logger.info("Placing Sell Order")
       sell_order = await post_alpaca_order('sell')
       if sell_order:
           logger.info("Sell Order Placed")

The code snippet above handles the trading logic for our bot. It takes into account the current price, predicted price of ETH/USD pair and also its position in our Alpaca account.

The logic states that if we do not have a position and the current price of Ethereum is less than its predicted price one hour from now, then we buy 5 ETH/USD. Since we are testing this on a paper trading account, we can trade any arbitrary amount greater than the minimum amount required to trade on Alpaca. The minimum amount of Ethereum we can trade on Alpaca is 0.01 ETH. Information about other cryptocurrencies and their minimum tradable quantity on Alpaca can be found here.

On the other hand, if we have an ETH/USD position and the predicted price of Ethereum is below its current price, we choose to sell.

More checks and balances can be added to optimize trading performance in the snippet above. For example, one might consider calculating fees involved in executing trades, loss cutting or even adding a minimum profit threshold. Some of these optimizations have been introduced in the Scalping article.

async def post_alpaca_order(side):
   '''
   Post an order to Alpaca
   '''
   try:
       if side == 'buy':
           market_order_data = MarketOrderRequest(
               symbol="ETHUSD",
               qty=qty_to_trade,
               side=OrderSide.BUY,
               time_in_force=TimeInForce.GTC
           )
           buy_order = trading_client.submit_order(
               order_data=market_order_data
           )
           return buy_order
       else:
           market_order_data = MarketOrderRequest(
               symbol="ETHUSD",
               qty=current_position,
               side=OrderSide.SELL,
               time_in_force=TimeInForce.GTC
           )
           sell_order = trading_client.submit_order(
               order_data=market_order_data
           )
           return sell_order
   except Exception as e:
       logger.exception(
           "There was an issue posting order to Alpaca: {0}".format(e))
       return False

Now, let's go through how the order execution works for this bot. Based on the side of the trade, we create a market order request using Alpaca-py's MarketOrderRequest() method. Here, we can specify the symbol of the asset, quantity of the asset we would like to trade, the side of the trade and time till when the order should stay in place (time_in_force). More information on the method and its arguments can be found here. The market order request we just created can then be submitted as an order using our trading client's submit_order() method. Once the orders are placed, we return the response object from Alpaca.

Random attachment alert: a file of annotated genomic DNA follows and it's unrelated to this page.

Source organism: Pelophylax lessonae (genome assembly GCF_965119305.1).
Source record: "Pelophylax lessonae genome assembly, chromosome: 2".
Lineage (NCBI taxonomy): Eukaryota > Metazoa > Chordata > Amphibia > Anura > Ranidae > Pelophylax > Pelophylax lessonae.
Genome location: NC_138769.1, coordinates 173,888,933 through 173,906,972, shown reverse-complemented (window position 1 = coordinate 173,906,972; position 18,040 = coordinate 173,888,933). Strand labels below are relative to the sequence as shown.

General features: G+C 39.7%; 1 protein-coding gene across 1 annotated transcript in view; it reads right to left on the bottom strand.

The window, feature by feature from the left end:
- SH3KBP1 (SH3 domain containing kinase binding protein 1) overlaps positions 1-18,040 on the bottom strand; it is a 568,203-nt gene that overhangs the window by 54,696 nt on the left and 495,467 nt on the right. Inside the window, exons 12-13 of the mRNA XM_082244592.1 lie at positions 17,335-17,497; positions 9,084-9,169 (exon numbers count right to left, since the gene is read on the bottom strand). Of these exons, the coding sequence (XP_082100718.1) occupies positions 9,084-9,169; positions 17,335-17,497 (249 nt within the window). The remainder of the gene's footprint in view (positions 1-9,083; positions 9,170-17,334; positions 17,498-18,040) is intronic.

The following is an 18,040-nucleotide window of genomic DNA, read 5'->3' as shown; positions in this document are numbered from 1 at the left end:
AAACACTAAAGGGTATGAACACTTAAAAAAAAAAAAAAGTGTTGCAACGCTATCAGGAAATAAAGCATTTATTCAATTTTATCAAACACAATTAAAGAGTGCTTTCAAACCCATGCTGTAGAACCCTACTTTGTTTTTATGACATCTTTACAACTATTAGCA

def get_positions():
   positions = trading_client.get_all_positions()
   global current_position
   for p in positions:
       if p.symbol == 'ETHUSD':
           current_position = p.qty
           return current_position
   return current_position

The snippet above is a helper function that returns the current position of ETH/USD pair in our account. It uses the get_all_positions() method from our trading client to retrieve the position and then assigns it to current_position.

loop = asyncio.get_event_loop()
loop.run_until_complete(main())
loop.close()

Finally, we use the asyncio module to run our main function in a loop.

Takeaway

Using neural networks to analyze market data and trading decisions can be a powerful and competitive tool for any trader. No model is absolutely perfect and should be tested in a paper environment before being deployed in a production environment with real money.

The model and data preparation we discussed in this article can be optimized further for better results. You can consider adding more layers or even experimenting with the model parameters. Working with different versions of the model can give a better understanding of what works on the asset you are trying to trade too.

If you are a M1 Mac user, you might need to set up Tensorflow this way. 7

Sources

  1. Machine Learning
  2. How Is Machine Learning Used in Trading?
  3. A Gentle Introduction to Long Short-Term Memory Networks by the Experts
  4. akshitasingh0706/MyMLProjects
  5. Dropout layer
  6. Difference Between a Batch and an Epoch in a Neural Network
  7. Getting Started with tensorflow-metal PluggableDevice

Please note that this article is for general informational purposes only. All screenshots are for illustrative purposes only. Alpaca Crypto LLC does not recommend any specific cryptocurrencies or investment strategies.

Cryptocurrency is highly speculative in nature, involves a high degree of risks, such as volatile market price swings, market manipulation, flash crashes, and cybersecurity risks. Cryptocurrency is not regulated or is lightly regulated in most countries. Cryptocurrency trading can lead to large, immediate and permanent loss of financial value. You should have appropriate knowledge and experience before engaging in cryptocurrency trading. For additional information please click here.

Cryptocurrency services are made available by Alpaca Crypto LLC ("Alpaca Crypto"), a FinCEN registered money services business (NMLS # 2160858), and a wholly-owned subsidiary of AlpacaDB, Inc. Alpaca Crypto is not a member of SIPC or FINRA. Cryptocurrencies are not stocks and your cryptocurrency investments are not protected by either FDIC or SIPC. Depending on your location, cryptocurrency services may be provided by West Realm Shires Services, Inc., d/b/a FTX US (NMLS #1957771). Please see the Disclosure Library for more information.

This is not an offer, solicitation of an offer, or advice to buy or sell cryptocurrencies, or open a cryptocurrency account in any jurisdiction where Alpaca Crypto, or FTX US respectively, are not registered or licensed, as applicable.